When President Donald Trump raised Hunter Biden’s laptop during the final 2020 presidential debate, Joe Biden dismissed it as a “Russian plant,” citing “five former heads of the CIA” who say it’s “a bunch of garbage.”
Twitter suppressed the New York Post story that broke the news of the laptop’s existence, preventing users from sharing the story or even sending it by direct message (a tool usually used to stop the dissemination of child pornography). Worse, the company suspended the New York Post’s Twitter account, as well as other accounts that shared the story. Twitter did not suspend the accounts of Iran’s supreme leader Ayatollah Khameini, who tweets Holocaust denial and denies his citizens free access to the site. It did not suspend Russian dictator Vladimir Putin, or the Taliban, or the Chinese foreign ministry. But it suspended the New York Post for reporting what turned out to be a legitimate news story.
This is a scandal — one that appears to involve collusion between the FBI, the intelligence community and social media platforms to block a valid news story that could have damaged Biden and aided Trump’s reelection campaign. Former federal prosecutor Andrew McCarthy points out that the evidence the FBI interfered in the 2020 presidential election “is by leaps and bounds stronger than the evidence that the Trump campaign corruptly conspired with Russia to interfere in the 2016 election.”
We now know that Twitter and Facebook suppressed the story after U.S. law enforcement and intelligence officials warned them to be on the lookout for foreign disinformation. In a sworn declaration to the Federal Election Commission, Yoel Roth, Twitter’s then-head of “site integrity,” said he had held “regular meetings with the Office of the Director of National Intelligence, the Department of Homeland Security, the FBI, and industry peers regarding election security” during which “federal law enforcement agencies communicated that they expected ‘hack-and-leak’ operations by state actors might occur in the period shortly before the 2020 presidential election, likely in October,” adding “I also learned in these meetings that there were rumors that a hack-and-leak operation would involve Hunter Biden.”
At the time the FBI was delivering these warnings, it was in possession of the laptop, which it had seized in December 2019 from the computer repair shop where Hunter Biden left it — so it knew full well what it contained and that it was authentic, not a Russian plant.
In addition to these meetings with current officials, a group of 51 former intelligence officials released a public letter when the story broke in which they alleged that the release of Hunter Biden’s emails “has all the classic earmarks of a Russian information operation,” adding, “If we are right, this is Russia trying to influence how Americans vote in this election.”
They were not right. But together, these warnings by current and former national security officials gave Twitter the pretext to censor the story — and mainstream news outlets the excuse to dismiss or ignore it, which many of them did.
Rep. Ro Khanna (D-Calif.), a Bernie Sanders ally who represents Silicon Valley in Congress, revealed in a Wall Street Journal op-ed this week that he had written to Twitter at the time expressing his concern about the story’s suppression. He points out that Twitter defended its actions by claiming the story violated company policy because it contained information obtained through illegal means. By that definition, he writes, “they’d have to suspend any account that posted the Pentagon Papers.” He is right.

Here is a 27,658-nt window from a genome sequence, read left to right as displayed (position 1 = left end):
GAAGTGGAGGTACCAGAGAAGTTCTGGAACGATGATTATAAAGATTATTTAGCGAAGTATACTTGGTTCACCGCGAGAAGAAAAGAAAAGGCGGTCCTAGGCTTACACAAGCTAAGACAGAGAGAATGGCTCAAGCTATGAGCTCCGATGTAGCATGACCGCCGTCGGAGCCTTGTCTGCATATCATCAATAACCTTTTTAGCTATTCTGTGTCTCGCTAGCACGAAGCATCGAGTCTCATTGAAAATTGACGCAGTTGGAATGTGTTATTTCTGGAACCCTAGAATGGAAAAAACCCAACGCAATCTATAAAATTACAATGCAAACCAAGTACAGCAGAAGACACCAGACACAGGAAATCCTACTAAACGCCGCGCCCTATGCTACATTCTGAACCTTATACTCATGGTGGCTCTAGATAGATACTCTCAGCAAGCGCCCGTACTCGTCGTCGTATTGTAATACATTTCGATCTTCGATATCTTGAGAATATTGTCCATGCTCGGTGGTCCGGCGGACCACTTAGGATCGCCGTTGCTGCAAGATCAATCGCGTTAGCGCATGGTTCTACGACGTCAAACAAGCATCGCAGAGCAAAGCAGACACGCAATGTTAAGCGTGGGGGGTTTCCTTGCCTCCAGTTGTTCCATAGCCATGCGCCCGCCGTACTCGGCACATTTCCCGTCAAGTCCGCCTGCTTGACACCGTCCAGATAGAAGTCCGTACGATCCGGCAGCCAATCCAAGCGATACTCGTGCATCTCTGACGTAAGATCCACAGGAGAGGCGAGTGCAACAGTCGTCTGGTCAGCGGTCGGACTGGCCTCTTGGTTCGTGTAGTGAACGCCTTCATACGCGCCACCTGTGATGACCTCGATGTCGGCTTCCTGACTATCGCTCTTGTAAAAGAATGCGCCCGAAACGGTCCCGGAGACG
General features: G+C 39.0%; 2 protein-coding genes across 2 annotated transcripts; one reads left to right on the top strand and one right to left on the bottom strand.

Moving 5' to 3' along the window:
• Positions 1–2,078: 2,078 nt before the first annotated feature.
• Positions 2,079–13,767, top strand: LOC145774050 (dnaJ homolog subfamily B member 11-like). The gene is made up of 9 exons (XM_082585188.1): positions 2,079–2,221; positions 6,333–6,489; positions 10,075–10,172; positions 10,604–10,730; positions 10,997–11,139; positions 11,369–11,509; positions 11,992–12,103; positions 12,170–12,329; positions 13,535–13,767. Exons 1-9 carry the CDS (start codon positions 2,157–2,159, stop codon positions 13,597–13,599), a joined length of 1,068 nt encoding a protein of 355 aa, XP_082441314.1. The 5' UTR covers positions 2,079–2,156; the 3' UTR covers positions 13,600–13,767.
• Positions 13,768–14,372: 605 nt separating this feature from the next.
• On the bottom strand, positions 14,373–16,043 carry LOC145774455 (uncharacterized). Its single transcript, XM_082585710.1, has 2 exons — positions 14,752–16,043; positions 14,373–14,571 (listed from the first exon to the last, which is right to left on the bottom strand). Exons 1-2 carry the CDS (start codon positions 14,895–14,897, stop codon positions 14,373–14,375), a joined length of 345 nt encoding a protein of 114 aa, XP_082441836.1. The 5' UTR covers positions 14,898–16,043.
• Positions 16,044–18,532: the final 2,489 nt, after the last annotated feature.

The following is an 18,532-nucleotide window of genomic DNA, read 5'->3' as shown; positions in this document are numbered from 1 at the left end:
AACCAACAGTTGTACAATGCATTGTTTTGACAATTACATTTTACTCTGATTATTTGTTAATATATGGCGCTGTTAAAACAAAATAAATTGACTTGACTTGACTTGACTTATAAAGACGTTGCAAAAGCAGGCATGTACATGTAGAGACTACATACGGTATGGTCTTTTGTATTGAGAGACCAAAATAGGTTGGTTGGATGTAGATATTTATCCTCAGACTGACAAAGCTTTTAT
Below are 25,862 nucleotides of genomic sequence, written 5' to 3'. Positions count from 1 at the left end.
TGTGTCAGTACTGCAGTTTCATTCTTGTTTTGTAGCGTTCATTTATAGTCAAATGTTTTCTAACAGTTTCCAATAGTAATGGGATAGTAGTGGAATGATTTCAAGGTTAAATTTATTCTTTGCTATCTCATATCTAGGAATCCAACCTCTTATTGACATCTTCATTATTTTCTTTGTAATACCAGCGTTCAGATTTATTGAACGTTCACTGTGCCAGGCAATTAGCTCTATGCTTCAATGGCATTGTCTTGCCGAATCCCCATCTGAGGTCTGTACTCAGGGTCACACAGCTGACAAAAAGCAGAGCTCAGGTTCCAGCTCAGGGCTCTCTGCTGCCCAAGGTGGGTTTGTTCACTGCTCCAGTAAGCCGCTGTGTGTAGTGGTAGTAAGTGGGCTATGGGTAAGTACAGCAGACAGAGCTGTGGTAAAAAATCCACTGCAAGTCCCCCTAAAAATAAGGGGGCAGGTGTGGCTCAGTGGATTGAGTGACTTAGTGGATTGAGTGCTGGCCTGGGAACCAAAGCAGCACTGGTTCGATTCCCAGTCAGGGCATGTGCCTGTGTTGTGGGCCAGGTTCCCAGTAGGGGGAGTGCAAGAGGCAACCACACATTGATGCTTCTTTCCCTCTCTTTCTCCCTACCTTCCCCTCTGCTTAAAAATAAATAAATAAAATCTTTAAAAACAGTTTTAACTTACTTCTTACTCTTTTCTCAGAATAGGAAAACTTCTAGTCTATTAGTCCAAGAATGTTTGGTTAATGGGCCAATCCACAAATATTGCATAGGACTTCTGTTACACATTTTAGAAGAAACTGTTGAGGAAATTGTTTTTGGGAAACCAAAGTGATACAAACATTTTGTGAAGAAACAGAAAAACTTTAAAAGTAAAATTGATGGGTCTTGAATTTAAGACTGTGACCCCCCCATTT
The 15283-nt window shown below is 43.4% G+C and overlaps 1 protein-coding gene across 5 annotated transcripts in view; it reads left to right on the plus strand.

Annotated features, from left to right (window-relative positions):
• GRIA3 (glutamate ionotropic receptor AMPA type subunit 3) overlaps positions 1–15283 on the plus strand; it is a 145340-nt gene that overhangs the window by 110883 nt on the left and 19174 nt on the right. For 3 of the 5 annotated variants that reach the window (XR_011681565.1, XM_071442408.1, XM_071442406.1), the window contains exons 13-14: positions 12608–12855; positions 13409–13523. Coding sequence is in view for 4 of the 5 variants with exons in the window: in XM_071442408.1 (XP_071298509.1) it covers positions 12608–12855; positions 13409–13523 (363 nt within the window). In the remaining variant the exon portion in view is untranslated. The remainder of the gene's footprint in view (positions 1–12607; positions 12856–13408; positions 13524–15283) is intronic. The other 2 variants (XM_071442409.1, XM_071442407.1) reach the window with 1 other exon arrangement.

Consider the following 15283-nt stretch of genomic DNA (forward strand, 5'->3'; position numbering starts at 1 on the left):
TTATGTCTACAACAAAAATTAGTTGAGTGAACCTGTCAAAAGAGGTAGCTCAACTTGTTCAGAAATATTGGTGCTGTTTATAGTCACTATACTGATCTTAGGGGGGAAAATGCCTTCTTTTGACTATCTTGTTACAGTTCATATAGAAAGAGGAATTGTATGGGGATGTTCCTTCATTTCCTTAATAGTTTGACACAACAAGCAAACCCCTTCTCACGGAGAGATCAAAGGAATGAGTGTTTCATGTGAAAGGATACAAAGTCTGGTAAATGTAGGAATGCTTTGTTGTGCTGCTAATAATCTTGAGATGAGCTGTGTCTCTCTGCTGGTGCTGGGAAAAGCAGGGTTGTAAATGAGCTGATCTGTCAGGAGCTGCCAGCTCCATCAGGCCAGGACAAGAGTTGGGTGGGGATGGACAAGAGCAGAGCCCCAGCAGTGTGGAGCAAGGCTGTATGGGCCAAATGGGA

Not only that, they would also have to suppress any account that cited the illegally obtained classified intelligence released by WikiLeaks, or the classified intelligence unlawfully shared by Edward Snowden. They did not.
So where is the outrage from the mainstream news media over the fact that they were misled by current and former national security officials? What was the origin of that letter signed by those 51 intelligence officials? Who wrote it and circulated it for signature? To this day, the news media shows little or no interest in investigating how this story was suppressed, much less the contents of the laptop or whether President Biden knew about, or financially benefited from, his family members cashing in on his political influence with foreign governments.
The laptop’s suppression was justified as an effort to protect our democracy from foreign interference. But many Americans believe that reporting failures like this are the real threat to democracy. An October New York Times-Siena College poll found that 84 percent of respondents view the media as a threat to democracy — including 59 percent who agreed the press is a “major threat.”
More Americans said the media is a major threat to democracy than said Trump is. And an October Gallup poll found just 34 percent of Americans trust major news organizations to report “fully, accurately and fairly” on the news.
Twitter’s new owner, Elon Musk, is working to restore public trust in the social media platform by providing transparency as to how this sorry episode took place. Good for him. Perhaps mainstream news organizations ought to be engaged in similar soul-searching — so they can restore public trust in their platforms as well.